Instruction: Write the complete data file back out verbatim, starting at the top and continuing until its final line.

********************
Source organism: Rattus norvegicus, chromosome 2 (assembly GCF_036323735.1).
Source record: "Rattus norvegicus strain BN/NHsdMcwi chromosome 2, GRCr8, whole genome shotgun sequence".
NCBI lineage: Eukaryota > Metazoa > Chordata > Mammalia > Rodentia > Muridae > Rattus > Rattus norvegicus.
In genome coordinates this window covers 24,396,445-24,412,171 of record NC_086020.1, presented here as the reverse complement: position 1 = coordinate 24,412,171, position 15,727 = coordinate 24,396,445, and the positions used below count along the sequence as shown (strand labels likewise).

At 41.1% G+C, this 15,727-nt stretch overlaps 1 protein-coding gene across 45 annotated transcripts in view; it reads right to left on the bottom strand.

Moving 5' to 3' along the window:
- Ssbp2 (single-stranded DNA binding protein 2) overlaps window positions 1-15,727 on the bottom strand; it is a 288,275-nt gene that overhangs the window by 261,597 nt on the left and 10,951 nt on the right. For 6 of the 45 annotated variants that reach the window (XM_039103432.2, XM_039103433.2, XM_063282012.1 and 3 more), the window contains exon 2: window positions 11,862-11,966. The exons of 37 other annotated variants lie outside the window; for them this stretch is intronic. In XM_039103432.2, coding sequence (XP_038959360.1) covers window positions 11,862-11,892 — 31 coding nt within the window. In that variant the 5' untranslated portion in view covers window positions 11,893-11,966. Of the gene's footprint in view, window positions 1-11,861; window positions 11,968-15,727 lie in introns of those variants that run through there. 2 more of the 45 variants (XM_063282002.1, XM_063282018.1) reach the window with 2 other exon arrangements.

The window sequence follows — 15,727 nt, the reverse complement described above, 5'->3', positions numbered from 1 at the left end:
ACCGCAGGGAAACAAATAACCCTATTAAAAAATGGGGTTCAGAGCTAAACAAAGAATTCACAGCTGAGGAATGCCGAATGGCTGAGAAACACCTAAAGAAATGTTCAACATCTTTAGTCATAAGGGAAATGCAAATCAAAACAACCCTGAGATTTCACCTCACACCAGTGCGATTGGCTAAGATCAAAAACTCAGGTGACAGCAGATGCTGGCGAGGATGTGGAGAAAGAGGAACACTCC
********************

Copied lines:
Source organism: Rattus norvegicus, chromosome 2 (assembly GCF_036323735.1).
Source record: "Rattus norvegicus strain BN/NHsdMcwi chromosome 2, GRCr8, whole genome shotgun sequence".
NCBI lineage: Eukaryota > Metazoa > Chordata > Mammalia > Rodentia > Muridae > Rattus > Rattus norvegicus.
In genome coordinates this window covers 24,396,445-24,412,171 of record NC_086020.1, presented here as the reverse complement: position 1 = coordinate 24,412,171, position 15,727 = coordinate 24,396,445, and the positions used below count along the sequence as shown (strand labels likewise).

At 41.1% G+C, this 15,727-nt stretch overlaps 1 protein-coding gene across 45 annotated transcripts in view; it reads right to left on the bottom strand.

Moving 5' to 3' along the window:
- Ssbp2 (single-stranded DNA binding protein 2) overlaps window positions 1-15,727 on the bottom strand; it is a 288,275-nt gene that overhangs the window by 261,597 nt on the left and 10,951 nt on the right. For 6 of the 45 annotated variants that reach the window (XM_039103432.2, XM_039103433.2, XM_063282012.1 and 3 more), the window contains exon 2: window positions 11,862-11,966. The exons of 37 other annotated variants lie outside the window; for them this stretch is intronic. In XM_039103432.2, coding sequence (XP_038959360.1) covers window positions 11,862-11,892 — 31 coding nt within the window. In that variant the 5' untranslated portion in view covers window positions 11,893-11,966. Of the gene's footprint in view, window positions 1-11,861; window positions 11,968-15,727 lie in introns of those variants that run through there. 2 more of the 45 variants (XM_063282002.1, XM_063282018.1) reach the window with 2 other exon arrangements.

The window sequence follows — 15,727 nt, the reverse complement described above, 5'->3', positions numbered from 1 at the left end:
ACCGCAGGGAAACAAATAACCCTATTAAAAAATGGGGTTCAGAGCTAAACAAAGAATTCACAGCTGAGGAATGCCGAATGGCTGAGAAACACCTAAAGAAATGTTCAACATCTTTAGTCATAAGGGAAATGCAAATCAAAACAACCCTGAGATTTCACCTCACACCAGTGCGATTGGCTAAGATCAAAAACTCAGGTGACAGCAGATGCTGGCGAGGATGTGGAGAAAGAGGAACACTCC